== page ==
Which means, under this new regulation genetically mutated animals created by exposing egg cells or sperm to gamma rays or mutagenic chemicals to randomly alter their DNA would pose no risks at all, not be drugs and be exempt from these new requirements. Clearly this regulation isn’t being made to mitigate risks, protect the animals, people, or the environment, but to control who has access to these “modern molecular technologies”. Ensuring they can only be used by the wealthiest corporations and government agencies, who can use these new technologies to make new cures and treatments and sell them at the very highest price. The idea that a bunch of dog breeders could use this technology to cure genetic diseases without their say so seems to be something they are actively apposed to, despite the complete proactive cooperation this breeder has shown the FDA over the years by initiating contact and by providing them with all the information on the project they have asked for.
There is hope though. The new regulations aren’t formal yet and there is an open public comment period. This is the opportunity for all of us to speak up and to tell the FDA that we want rational risk based regulation of our Food, Drugs and Cosmetics from them and not irresponsible overreach that dooms thousands of animals every year to avoidable death and suffering.
The FDA says ” We are also seeking input on whether certain types of genome editing in animals pose low or no significant risk, and we may modify our regulatory approach based on this input.”
Please leave a comment with the FDA and voice your opinion and do so before April 19 2017, that’s when they’ll start reading the public comments. If you care about the health of animals, the future freedom of technology or about holding government agencies to only making rational risk based regulations, please click comment and leave your thoughts.
Click here to make your comments.
Below is some input you can give them, feel free to copy and paste, or just tell them dogs aren’t drugs in your own words:
These new technologies allow animal breeders the opportunities to repair harmful genetic disease causing mutations by restoring animals to their wild type genetic sequences.
These new regulations put significant barriers in the way of those efforts, the fundamental perspective of the animal itself as a “new animal drug” in those cases doesn’t match the legal definition of a “new animal drug”. I’m also very wary of the implications of classifying any genome as a drug legally.
(v) The term “new animal drug” means any drug intended for use for animals other than man, including any drug intended for use in animal feed but not including such animal feed,—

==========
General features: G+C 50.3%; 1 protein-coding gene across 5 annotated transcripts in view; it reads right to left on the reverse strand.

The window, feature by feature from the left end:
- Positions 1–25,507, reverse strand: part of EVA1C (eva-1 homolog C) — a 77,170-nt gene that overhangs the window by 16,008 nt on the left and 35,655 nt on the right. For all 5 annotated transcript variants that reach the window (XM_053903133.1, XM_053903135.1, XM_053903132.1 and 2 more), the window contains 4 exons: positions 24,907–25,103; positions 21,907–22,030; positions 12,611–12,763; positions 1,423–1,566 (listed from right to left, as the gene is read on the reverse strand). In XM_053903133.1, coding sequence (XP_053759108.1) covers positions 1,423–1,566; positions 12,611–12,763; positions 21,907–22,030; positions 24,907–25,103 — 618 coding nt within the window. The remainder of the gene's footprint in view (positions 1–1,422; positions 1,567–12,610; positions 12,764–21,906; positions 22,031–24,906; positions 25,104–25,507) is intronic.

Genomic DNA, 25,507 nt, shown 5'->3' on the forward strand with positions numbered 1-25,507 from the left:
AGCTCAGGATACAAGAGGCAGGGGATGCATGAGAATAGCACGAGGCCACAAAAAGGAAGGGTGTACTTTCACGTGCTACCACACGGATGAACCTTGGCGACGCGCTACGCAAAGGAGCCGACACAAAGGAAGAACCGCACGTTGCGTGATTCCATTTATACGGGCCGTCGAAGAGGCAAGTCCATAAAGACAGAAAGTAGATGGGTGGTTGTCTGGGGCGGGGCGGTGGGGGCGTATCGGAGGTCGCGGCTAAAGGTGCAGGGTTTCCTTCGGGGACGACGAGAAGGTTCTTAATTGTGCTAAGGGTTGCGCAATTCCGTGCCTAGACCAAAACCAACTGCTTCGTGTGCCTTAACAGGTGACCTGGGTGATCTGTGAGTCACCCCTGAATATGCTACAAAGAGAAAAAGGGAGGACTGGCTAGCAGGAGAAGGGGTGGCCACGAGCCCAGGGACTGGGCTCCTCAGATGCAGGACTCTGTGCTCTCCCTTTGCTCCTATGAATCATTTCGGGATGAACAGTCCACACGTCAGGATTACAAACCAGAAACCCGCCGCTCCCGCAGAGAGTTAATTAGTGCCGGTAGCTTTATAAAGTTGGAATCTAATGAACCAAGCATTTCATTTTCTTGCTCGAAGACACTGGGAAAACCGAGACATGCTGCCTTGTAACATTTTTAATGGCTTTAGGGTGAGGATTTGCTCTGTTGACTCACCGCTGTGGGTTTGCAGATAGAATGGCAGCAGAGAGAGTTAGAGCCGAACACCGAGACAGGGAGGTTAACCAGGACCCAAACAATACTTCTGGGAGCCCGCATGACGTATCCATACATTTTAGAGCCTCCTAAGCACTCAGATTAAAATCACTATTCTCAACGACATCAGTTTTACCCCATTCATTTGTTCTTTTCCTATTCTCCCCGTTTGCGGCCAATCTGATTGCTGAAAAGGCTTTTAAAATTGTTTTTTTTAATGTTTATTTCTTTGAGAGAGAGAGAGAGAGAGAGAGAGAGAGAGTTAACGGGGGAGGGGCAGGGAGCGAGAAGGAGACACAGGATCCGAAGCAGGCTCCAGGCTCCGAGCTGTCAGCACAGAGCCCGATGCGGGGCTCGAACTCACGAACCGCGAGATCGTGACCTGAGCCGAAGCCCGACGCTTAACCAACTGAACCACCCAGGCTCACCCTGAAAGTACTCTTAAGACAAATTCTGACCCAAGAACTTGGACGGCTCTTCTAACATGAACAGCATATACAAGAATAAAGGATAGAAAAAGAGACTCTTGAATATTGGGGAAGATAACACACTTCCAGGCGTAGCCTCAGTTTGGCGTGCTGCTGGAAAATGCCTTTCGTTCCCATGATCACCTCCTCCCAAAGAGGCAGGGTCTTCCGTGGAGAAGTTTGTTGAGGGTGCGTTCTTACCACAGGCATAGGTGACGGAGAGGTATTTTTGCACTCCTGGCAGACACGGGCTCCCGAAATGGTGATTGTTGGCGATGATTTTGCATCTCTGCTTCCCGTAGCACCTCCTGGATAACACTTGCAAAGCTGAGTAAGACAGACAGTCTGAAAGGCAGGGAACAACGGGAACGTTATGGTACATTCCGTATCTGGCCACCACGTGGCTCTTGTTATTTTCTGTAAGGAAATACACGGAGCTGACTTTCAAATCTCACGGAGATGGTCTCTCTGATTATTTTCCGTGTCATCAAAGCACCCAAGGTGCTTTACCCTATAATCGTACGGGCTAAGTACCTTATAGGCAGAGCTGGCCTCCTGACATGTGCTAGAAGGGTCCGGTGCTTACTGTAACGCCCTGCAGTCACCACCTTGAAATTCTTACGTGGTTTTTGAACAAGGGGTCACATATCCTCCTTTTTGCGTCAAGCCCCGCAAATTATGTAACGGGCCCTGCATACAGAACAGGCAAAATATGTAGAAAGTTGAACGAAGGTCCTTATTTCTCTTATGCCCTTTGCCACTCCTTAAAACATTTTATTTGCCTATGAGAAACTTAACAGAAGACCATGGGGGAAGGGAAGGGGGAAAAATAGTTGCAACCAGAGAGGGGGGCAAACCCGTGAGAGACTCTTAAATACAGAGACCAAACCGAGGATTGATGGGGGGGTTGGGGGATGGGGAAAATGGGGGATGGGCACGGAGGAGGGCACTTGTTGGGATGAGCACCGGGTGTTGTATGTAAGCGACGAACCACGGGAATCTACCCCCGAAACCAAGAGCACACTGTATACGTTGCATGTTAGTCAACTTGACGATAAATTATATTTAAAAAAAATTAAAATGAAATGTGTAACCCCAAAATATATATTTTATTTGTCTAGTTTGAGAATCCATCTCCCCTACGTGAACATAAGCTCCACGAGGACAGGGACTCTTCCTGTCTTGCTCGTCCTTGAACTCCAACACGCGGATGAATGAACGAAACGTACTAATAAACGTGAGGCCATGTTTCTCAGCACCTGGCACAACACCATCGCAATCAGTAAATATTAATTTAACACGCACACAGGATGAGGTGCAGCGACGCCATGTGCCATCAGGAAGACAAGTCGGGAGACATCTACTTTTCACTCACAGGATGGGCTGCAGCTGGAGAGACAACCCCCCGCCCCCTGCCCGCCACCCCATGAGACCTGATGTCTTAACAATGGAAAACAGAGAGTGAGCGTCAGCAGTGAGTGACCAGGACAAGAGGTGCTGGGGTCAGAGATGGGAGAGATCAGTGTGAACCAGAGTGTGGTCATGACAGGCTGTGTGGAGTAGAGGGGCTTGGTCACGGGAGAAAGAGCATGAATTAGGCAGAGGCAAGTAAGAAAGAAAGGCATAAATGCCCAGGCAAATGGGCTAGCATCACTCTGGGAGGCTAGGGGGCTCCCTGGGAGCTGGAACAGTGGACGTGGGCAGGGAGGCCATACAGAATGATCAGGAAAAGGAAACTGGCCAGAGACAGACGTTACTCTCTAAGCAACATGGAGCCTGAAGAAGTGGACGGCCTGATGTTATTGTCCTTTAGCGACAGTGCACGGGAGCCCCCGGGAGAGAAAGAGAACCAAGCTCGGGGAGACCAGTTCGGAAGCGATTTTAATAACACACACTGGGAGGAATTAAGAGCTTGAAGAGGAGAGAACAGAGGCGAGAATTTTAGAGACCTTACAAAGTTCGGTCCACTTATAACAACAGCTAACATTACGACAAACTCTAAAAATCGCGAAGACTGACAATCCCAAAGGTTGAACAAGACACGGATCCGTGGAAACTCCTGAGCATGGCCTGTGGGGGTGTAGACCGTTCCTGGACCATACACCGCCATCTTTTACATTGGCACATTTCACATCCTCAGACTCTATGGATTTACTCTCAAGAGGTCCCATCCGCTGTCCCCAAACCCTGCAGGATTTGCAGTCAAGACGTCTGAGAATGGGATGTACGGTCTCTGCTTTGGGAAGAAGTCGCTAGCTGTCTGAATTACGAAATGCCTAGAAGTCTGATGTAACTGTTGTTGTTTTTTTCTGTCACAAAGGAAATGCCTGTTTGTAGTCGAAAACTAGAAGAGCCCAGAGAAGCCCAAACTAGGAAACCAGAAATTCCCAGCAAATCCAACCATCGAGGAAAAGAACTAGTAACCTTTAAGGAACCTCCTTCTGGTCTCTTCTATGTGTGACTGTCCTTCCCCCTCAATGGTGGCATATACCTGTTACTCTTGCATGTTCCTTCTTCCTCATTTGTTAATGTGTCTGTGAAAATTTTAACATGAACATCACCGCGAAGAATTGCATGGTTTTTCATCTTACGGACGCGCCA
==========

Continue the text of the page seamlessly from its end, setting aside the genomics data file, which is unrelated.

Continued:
(1) the composition of which is such that such drug is not generally recognized, among experts qualified by scientific training and experience to evaluate the safety and effectiveness of animal drugs, as safe and effective for use under the conditions prescribed, recommended, or suggested in the labeling thereof; except that such a drug not so recognized shall not be deemed to be a “new animal drug” if at any time prior to June 25, 1938, it was subject to the Food and Drug Act of June 30, 1906, as amended, and if at such time its labeling contained the same representations concerning the conditions of its use; or
(2) the composition of which is such that such drug, as a result of investigations to determine its safety and effectiveness for use under such conditions, has become so recognized but which has not, otherwise than in such investigations, been used to a material extent or for a material time under such conditions.
Provided that any drug intended for minor use or use in a minor species that is not the subject of a final regulation published by the Secretary through notice and comment rulemaking finding that the criteria of paragraphs (1) and (2) have not been met (or that the exception to the criterion in paragraph (1) has been met) is a new animal drug.
Section (1) states that drugs which are “generally recognized as safe” are not “new animal drugs”. Clearly wildtype genes are generally recognized as safe and have been used to material extent and for material time regardless of the origins of the sequence. There is no fundamental difference between identical genetic sequences produced by evolution, selective breeding, random mutagenesis, or modern molecular technologies, therefore no fundamental difference in their risk profiles.
If the FDA is regulating in a risk-based, scientific manner then clearly regulating based on the method used to produce a sequence isn’t the correct approach. Why would causing a genetic disease by radiation induced mutagenisis be assumed safe but reversing a disease causing mutation via modern molecular technologies be assumed unsafe? This revision is clearly not based on mitigating risks to people, animals or the environment.
Beyond that this approach creates the possibility for situations that can’t be clearly regulated. For example, if a breeder repaired a genetic disease and restored an animal to it’s natural genetic sequence that animal and it’s offspring would be considered a drug. If the durg/animal were then bred to an animal of wild type with an identical gene sequence in the affected area, would the pups be legally drugs or not? The identical nature of the gene sequences of both parents makes it impossible to tell if they inherited it from the drug/parent or the non-drug parent.
if a genome edit is made using CRISPR, say a nucleotide is added then it’s removed from the next generation by natural mutation or random mutagenisis is the regulated article gone and that second generation is not a drug?
If a genome edit is made to a male mammal on the Y chromosome will his daughters be drugs since they couldn’t have inherited the change?
In the event of a deletion what exactly is the article, the missing nucleotides?
I have two general suggestions for different approaches that avoid some of these issues.
1. Regulate based on the risk not the breeding method, there is no scientific reason to bias regulations against modern breeding techniques in favor of older less exact methods.
2. If you must bias regulations against advance breeding methods make an exception for “restorative edits” or “genomic repair” where no novel sequences are introduced into a given species. Those genomic alterations that only transpose wild type sequences between animals within a single species. Since nothing novel is created other than gene flow within a species, it’s risk profile is indistinguishable from selective breeding, so reasonably the genomes of those animals should have the same legal status. Considering there is an existing exemption for random mutagenisis despite its risks, this shouldn’t be an issue, and it will allow breeders the freedom to use advanced techniques to repair the thousands of genetic diseases that have accumulated in our domestic animals because of the limits of selective breeding.
Read more on the issues: